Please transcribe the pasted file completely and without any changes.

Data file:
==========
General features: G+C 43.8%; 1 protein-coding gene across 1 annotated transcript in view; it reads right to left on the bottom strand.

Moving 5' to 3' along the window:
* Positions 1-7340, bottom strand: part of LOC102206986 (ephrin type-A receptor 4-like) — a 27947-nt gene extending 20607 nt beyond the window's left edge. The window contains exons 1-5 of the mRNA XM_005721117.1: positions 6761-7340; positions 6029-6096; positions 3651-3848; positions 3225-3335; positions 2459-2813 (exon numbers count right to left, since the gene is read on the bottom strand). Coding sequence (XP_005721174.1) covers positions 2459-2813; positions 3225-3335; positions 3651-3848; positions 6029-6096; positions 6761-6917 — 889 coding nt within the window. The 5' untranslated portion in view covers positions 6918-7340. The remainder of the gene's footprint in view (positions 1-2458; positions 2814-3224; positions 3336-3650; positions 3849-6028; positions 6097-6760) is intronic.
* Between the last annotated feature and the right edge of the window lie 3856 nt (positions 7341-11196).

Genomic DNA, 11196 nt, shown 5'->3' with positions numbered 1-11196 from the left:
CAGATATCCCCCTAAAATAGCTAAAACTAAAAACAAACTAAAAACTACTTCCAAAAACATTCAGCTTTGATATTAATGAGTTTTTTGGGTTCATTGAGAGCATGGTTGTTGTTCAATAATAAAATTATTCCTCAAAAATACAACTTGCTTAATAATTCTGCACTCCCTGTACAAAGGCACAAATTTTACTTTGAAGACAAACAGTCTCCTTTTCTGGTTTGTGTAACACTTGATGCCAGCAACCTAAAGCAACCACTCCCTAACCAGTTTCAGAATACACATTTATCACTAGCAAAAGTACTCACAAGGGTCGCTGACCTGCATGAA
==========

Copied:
General features: G+C 43.8%; 1 protein-coding gene across 1 annotated transcript in view; it reads right to left on the bottom strand.

Moving 5' to 3' along the window:
* Positions 1-7340, bottom strand: part of LOC102206986 (ephrin type-A receptor 4-like) — a 27947-nt gene extending 20607 nt beyond the window's left edge. The window contains exons 1-5 of the mRNA XM_005721117.1: positions 6761-7340; positions 6029-6096; positions 3651-3848; positions 3225-3335; positions 2459-2813 (exon numbers count right to left, since the gene is read on the bottom strand). Coding sequence (XP_005721174.1) covers positions 2459-2813; positions 3225-3335; positions 3651-3848; positions 6029-6096; positions 6761-6917 — 889 coding nt within the window. The 5' untranslated portion in view covers positions 6918-7340. The remainder of the gene's footprint in view (positions 1-2458; positions 2814-3224; positions 3336-3650; positions 3849-6028; positions 6097-6760) is intronic.
* Between the last annotated feature and the right edge of the window lie 3856 nt (positions 7341-11196).

Genomic DNA, 11196 nt, shown 5'->3' with positions numbered 1-11196 from the left:
CAGATATCCCCCTAAAATAGCTAAAACTAAAAACAAACTAAAAACTACTTCCAAAAACATTCAGCTTTGATATTAATGAGTTTTTTGGGTTCATTGAGAGCATGGTTGTTGTTCAATAATAAAATTATTCCTCAAAAATACAACTTGCTTAATAATTCTGCACTCCCTGTACAAAGGCACAAATTTTACTTTGAAGACAAACAGTCTCCTTTTCTGGTTTGTGTAACACTTGATGCCAGCAACCTAAAGCAACCACTCCCTAACCAGTTTCAGAATACACATTTATCACTAGCAAAAGTACTCACAAGGGTCGCTGACCTGCATGAA